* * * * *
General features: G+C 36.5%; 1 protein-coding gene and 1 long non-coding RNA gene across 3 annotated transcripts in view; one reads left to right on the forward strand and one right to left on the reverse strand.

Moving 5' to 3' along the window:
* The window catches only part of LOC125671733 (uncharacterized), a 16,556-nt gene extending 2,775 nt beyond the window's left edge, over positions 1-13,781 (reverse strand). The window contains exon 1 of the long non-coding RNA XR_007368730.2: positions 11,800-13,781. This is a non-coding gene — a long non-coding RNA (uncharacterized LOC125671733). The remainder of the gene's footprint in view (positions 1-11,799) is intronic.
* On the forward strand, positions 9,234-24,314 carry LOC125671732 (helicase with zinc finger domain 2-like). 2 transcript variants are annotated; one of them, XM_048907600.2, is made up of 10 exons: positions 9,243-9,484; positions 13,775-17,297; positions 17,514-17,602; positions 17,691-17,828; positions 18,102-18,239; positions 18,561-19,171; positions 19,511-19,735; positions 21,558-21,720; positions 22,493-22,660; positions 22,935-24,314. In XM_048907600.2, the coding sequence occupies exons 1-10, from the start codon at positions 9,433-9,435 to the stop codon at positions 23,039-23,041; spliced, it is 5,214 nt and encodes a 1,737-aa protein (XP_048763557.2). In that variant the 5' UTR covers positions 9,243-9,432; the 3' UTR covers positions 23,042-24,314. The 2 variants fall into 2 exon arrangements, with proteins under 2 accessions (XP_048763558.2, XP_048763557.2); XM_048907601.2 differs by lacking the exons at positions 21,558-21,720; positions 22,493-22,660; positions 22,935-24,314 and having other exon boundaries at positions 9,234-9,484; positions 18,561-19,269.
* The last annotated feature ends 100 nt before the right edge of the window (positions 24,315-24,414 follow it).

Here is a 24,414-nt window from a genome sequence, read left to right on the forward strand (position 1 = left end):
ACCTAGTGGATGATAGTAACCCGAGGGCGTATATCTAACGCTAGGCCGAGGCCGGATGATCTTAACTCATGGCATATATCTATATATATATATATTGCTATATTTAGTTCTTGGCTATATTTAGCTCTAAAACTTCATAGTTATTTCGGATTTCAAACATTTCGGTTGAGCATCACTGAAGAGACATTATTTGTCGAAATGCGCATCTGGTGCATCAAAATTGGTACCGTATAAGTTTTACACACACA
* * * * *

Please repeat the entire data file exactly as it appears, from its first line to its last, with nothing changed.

General features: G+C 36.5%; 1 protein-coding gene and 1 long non-coding RNA gene across 3 annotated transcripts in view; one reads left to right on the forward strand and one right to left on the reverse strand.

Moving 5' to 3' along the window:
* The window catches only part of LOC125671733 (uncharacterized), a 16,556-nt gene extending 2,775 nt beyond the window's left edge, over positions 1-13,781 (reverse strand). The window contains exon 1 of the long non-coding RNA XR_007368730.2: positions 11,800-13,781. This is a non-coding gene — a long non-coding RNA (uncharacterized LOC125671733). The remainder of the gene's footprint in view (positions 1-11,799) is intronic.
* On the forward strand, positions 9,234-24,314 carry LOC125671732 (helicase with zinc finger domain 2-like). 2 transcript variants are annotated; one of them, XM_048907600.2, is made up of 10 exons: positions 9,243-9,484; positions 13,775-17,297; positions 17,514-17,602; positions 17,691-17,828; positions 18,102-18,239; positions 18,561-19,171; positions 19,511-19,735; positions 21,558-21,720; positions 22,493-22,660; positions 22,935-24,314. In XM_048907600.2, the coding sequence occupies exons 1-10, from the start codon at positions 9,433-9,435 to the stop codon at positions 23,039-23,041; spliced, it is 5,214 nt and encodes a 1,737-aa protein (XP_048763557.2). In that variant the 5' UTR covers positions 9,243-9,432; the 3' UTR covers positions 23,042-24,314. The 2 variants fall into 2 exon arrangements, with proteins under 2 accessions (XP_048763558.2, XP_048763557.2); XM_048907601.2 differs by lacking the exons at positions 21,558-21,720; positions 22,493-22,660; positions 22,935-24,314 and having other exon boundaries at positions 9,234-9,484; positions 18,561-19,269.
* The last annotated feature ends 100 nt before the right edge of the window (positions 24,315-24,414 follow it).

Here is a 24,414-nt window from a genome sequence, read left to right on the forward strand (position 1 = left end):
ACCTAGTGGATGATAGTAACCCGAGGGCGTATATCTAACGCTAGGCCGAGGCCGGATGATCTTAACTCATGGCATATATCTATATATATATATATTGCTATATTTAGTTCTTGGCTATATTTAGCTCTAAAACTTCATAGTTATTTCGGATTTCAAACATTTCGGTTGAGCATCACTGAAGAGACATTATTTGTCGAAATGCGCATCTGGTGCATCAAAATTGGTACCGTATAAGTTTTACACACACA